Ecology of Fear
In this brilliant and revealing work, meatcutter-turned-MacArthur Fellow Davis picks up where he left off in City of Quartz and trains his sights on the spectacular disaster of Los Angeles. This bold work claims that the “flood,
fire, and earthquake tragedies” of L.A. and Southern California “were as avoidable, as unnatural, as the beating of Rodney King and the ensuing explosion in the streets.” With meticulous research and a vigorous style, Davis backs up his proposition,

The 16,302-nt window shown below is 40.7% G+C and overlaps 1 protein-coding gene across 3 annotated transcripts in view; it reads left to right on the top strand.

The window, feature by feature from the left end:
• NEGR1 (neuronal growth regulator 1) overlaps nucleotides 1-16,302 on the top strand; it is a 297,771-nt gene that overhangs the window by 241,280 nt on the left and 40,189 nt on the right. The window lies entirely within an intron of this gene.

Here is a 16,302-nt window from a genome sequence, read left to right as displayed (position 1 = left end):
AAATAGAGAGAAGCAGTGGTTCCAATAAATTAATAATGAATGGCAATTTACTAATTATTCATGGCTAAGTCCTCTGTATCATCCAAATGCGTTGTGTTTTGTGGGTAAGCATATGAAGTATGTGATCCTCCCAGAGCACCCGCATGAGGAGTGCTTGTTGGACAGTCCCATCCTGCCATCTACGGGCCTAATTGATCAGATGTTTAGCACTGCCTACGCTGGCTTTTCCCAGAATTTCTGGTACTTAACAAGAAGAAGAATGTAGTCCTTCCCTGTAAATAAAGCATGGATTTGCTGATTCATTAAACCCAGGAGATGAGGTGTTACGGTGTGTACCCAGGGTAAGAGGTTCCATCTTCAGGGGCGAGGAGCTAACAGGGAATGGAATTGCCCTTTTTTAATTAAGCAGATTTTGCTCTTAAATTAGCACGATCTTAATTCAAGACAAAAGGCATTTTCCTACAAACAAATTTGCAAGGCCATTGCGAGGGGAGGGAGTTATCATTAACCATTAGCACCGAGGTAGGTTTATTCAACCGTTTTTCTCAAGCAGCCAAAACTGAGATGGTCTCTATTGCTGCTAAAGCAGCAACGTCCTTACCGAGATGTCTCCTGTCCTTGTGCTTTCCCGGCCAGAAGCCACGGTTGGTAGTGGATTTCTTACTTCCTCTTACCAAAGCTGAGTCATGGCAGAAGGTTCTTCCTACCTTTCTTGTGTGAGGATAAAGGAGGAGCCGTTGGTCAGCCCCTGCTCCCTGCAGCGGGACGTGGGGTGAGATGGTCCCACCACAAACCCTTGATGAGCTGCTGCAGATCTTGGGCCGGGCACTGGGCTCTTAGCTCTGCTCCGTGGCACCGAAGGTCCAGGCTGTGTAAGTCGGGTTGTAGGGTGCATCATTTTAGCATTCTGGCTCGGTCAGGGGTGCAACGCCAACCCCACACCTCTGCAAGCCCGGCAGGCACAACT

giving particular attention to how socially irresponsible policies have enforced an increasingly hostile ecology (natural, cultural, and racial). Whether explicating the alarmingly recurrent deaths by tenement fires or investigating ideologies expressed in L.A.-based “Aryan-versus-Alien” postcatastrophic fiction and film, Davis renovates urban theory with the prophetic insight of a modern-day Cassandra.